Our rajpoots having entered the boat, we of lower caste were permitted to follow. At two o'clock we were steaming over the yellow waters of the harbor. The volunteers, like everybody else in Charleston, discussed Secession and Fort Sumter, considering the former as an accomplished fact, and the latter as a fact of the kind called stubborn. They talked uniform, too, and equipments, and marksmanship, and drinks, and cigars, and other military matters. Now and then an awkwardly folded blanket was taken from the shoulders which it disgraced, refolded, packed carefully in its covering of India-rubber, and strapped once more in its place, two or three generally assisting in the operation. Presently a firing at marks from the upper deck commenced. The favorite target was a conical floating buoy, showing red on the sunlit surface of the harbor, some four hundred yards away. With a crack and a hoarse whiz the minié-balls flew towards it, splashing up the water where they first struck and then taking two or three tremendous skips before they sank. A militiaman from New York city, who was one of my fellow-passengers, told me that he “never saw such good shooting." It seemed to me that every sixth ball either hit the buoy full, or touched water but a few yards this side of it, while not more than one in a dozen went wild.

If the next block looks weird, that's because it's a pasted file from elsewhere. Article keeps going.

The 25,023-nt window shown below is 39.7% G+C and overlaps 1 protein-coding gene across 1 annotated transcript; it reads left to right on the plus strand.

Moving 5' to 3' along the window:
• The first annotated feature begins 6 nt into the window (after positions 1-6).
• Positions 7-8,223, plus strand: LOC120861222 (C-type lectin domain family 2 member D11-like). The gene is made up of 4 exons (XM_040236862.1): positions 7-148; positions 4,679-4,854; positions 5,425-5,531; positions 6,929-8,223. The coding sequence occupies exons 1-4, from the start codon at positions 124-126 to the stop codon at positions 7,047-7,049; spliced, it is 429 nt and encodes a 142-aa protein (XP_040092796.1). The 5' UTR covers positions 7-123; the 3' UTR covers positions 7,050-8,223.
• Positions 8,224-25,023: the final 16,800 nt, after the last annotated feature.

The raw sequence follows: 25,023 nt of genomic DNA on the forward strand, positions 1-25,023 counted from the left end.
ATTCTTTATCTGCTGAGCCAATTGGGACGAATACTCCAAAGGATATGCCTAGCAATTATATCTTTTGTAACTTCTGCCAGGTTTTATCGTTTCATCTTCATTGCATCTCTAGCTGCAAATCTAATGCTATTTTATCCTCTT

"It is good for a thousand yards," said a volunteer, slapping his bright, new piece, proudly.
A favorite subject of argument appeared to be whether Fort Sumter ought to be attacked immediately or not. A lieutenant standing near me talked long and earnestly regarding this matter with a civilian friend, breaking out at last in a loud tone, —